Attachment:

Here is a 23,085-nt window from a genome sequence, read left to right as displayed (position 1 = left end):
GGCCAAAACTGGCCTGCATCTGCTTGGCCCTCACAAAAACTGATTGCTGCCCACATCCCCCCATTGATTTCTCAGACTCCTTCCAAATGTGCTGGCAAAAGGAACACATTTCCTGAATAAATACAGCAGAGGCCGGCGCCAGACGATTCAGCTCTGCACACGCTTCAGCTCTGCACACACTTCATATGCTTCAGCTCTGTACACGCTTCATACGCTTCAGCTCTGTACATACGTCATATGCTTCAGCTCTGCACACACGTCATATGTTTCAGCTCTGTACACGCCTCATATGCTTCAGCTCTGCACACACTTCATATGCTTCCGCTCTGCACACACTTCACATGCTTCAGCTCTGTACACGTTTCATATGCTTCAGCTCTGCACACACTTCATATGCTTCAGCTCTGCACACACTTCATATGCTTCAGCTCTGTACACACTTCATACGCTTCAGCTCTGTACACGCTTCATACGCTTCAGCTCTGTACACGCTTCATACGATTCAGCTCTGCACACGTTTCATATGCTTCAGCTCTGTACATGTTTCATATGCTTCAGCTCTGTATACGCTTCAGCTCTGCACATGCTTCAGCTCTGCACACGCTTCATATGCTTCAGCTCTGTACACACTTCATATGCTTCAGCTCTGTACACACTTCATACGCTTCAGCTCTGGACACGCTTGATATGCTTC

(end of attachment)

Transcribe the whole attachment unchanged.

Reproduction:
Here is a 23,085-nt window from a genome sequence, read left to right as displayed (position 1 = left end):
GGCCAAAACTGGCCTGCATCTGCTTGGCCCTCACAAAAACTGATTGCTGCCCACATCCCCCCATTGATTTCTCAGACTCCTTCCAAATGTGCTGGCAAAAGGAACACATTTCCTGAATAAATACAGCAGAGGCCGGCGCCAGACGATTCAGCTCTGCACACGCTTCAGCTCTGCACACACTTCATATGCTTCAGCTCTGTACACGCTTCATACGCTTCAGCTCTGTACATACGTCATATGCTTCAGCTCTGCACACACGTCATATGTTTCAGCTCTGTACACGCCTCATATGCTTCAGCTCTGCACACACTTCATATGCTTCCGCTCTGCACACACTTCACATGCTTCAGCTCTGTACACGTTTCATATGCTTCAGCTCTGCACACACTTCATATGCTTCAGCTCTGCACACACTTCATATGCTTCAGCTCTGTACACACTTCATACGCTTCAGCTCTGTACACGCTTCATACGCTTCAGCTCTGTACACGCTTCATACGATTCAGCTCTGCACACGTTTCATATGCTTCAGCTCTGTACATGTTTCATATGCTTCAGCTCTGTATACGCTTCAGCTCTGCACATGCTTCAGCTCTGCACACGCTTCATATGCTTCAGCTCTGTACACACTTCATATGCTTCAGCTCTGTACACACTTCATACGCTTCAGCTCTGGACACGCTTGATATGCTTC